Life in the world of “Don’t Say Gay” is a dark place.

A world where students, both LGBT and straight, are intimidated into silence and trusted teachers are scolded for even the slightest breach of government-enforced conservative orthodoxy.

This world is depicted in a new ad created by Equality Florida. They are fighting to keep SB 1834 and HB 1557, known as the “Don’t Say Gay” bills, from passing the legislature, which would almost certainly be signed into law by Gov. Ron DeSantis. The bills prevent any discussion of sexual orientation in lower grades, but is intentionally written to be as vague as possible so that it could be read to include discussions in junior high and high schools, prevent gay/straight alliances, and even keep teachers from having a picture of their same-sex spouse on their desk.

In the ad, a student gets up to read her essay about her heroes, her two moms and is encouraged by her teacher. A red light starts flashing, an alarm pierces the air, and the teacher is summoned to the principal’s office. This may seem like an extreme dramatization, but it is a look at the real consequences that will face students and teachers once “Don’t Say Gay” becomes law.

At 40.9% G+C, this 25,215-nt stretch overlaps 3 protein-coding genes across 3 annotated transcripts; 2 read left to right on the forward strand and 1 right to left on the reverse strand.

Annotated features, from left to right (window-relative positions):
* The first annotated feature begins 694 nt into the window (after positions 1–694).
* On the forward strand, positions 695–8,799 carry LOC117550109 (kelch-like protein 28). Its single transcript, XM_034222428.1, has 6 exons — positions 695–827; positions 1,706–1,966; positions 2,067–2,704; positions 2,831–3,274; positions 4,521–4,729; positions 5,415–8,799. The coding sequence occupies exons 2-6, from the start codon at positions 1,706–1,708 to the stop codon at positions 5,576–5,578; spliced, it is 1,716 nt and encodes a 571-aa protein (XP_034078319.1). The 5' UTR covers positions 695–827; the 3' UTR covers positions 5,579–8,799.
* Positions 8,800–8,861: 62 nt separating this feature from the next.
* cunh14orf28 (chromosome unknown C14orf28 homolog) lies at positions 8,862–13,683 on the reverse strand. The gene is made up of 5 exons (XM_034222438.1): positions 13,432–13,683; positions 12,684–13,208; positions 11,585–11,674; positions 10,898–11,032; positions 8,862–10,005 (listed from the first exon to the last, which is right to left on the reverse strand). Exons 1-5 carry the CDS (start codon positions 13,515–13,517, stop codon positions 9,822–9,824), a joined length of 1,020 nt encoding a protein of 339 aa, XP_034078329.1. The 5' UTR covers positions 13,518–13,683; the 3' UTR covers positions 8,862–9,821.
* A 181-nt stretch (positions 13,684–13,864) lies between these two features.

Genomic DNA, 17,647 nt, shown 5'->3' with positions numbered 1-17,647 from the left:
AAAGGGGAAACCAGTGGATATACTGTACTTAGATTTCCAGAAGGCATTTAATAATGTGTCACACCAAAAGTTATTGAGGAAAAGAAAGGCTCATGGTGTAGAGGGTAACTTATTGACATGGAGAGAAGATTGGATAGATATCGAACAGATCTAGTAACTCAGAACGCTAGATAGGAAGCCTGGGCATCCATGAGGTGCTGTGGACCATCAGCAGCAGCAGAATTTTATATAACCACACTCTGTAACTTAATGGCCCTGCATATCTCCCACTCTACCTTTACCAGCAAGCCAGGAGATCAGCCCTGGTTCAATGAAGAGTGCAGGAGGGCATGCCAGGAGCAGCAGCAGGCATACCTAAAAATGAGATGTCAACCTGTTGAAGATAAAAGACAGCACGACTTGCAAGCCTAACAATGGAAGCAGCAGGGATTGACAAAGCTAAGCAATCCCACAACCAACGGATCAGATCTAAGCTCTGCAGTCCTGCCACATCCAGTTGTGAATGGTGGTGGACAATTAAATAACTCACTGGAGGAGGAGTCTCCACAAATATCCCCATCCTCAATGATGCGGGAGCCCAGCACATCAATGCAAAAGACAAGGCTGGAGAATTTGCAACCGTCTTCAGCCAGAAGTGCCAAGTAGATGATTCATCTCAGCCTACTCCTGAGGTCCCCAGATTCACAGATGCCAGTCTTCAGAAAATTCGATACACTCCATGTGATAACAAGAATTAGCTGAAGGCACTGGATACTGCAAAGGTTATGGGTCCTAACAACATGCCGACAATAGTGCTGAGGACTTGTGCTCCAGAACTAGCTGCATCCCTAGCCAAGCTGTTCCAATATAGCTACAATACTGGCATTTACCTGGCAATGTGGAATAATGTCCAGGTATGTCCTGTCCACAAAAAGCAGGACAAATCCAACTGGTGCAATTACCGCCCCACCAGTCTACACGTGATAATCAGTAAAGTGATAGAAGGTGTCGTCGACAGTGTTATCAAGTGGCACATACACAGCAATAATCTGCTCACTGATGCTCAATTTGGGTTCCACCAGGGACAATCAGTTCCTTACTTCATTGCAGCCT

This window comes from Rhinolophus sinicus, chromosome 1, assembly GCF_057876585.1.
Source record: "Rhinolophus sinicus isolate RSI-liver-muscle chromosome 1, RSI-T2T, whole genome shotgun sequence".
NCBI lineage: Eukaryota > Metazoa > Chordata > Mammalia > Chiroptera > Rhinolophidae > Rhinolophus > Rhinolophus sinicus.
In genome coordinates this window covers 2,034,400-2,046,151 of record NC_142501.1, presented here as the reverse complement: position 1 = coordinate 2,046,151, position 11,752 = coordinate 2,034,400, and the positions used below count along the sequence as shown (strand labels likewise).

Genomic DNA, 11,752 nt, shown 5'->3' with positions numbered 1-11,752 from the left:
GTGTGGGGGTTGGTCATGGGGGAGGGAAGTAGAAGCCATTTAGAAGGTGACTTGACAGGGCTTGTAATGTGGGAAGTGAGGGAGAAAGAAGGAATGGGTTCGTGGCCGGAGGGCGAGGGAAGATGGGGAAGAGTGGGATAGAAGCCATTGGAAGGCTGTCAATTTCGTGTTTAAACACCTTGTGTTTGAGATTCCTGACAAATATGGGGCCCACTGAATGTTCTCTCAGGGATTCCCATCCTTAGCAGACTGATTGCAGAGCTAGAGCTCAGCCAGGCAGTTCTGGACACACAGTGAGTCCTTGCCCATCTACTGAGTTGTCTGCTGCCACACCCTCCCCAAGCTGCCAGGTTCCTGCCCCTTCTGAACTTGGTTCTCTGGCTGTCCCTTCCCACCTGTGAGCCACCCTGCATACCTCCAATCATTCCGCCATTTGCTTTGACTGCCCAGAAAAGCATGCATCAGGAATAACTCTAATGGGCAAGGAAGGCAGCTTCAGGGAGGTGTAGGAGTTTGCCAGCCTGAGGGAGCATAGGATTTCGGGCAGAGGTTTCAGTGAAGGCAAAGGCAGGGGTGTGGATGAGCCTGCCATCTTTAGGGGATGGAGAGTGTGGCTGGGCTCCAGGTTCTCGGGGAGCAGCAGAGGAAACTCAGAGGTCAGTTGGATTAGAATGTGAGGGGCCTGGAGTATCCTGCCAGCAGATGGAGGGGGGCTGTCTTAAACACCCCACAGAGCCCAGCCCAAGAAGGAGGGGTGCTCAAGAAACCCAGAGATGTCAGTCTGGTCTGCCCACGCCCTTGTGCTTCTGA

Nadine Smith, Equality Florida’s executive director, says DeSantis is using students to score political points.

“Governor DeSantis is pushing legislation to curb free speech, propagandize school curriculums, and monitor classroom conversations, private workplaces, and doctor’s offices — all in order to outflank Donald Trump to the right and build an onramp to run for president in 2024. As a parent of a 10-year-old, these bills fail to protect my child and our family. It is a tool for the state to censor and that encourages lawsuits against schools as a means of intimidation.”

Equality Florida plans to release a second ad in the campaign.

Meanwhile, citizens are using guerilla tactics to get the attention of Republican legislators. Rep. Anna V. Eskamani, a Democrat representing District 47 outside Orlando, tweeted that people are calling lawmakers’ offices, saying “Gay!” and then hanging up.

In the current, GOP-dominated legislature “Don’t Say Gay” appears undefeatable. Any path to killing the bills is up to voters supporting groups like Equality Florida and making their views known, loudly and often, that they support students and teachers.

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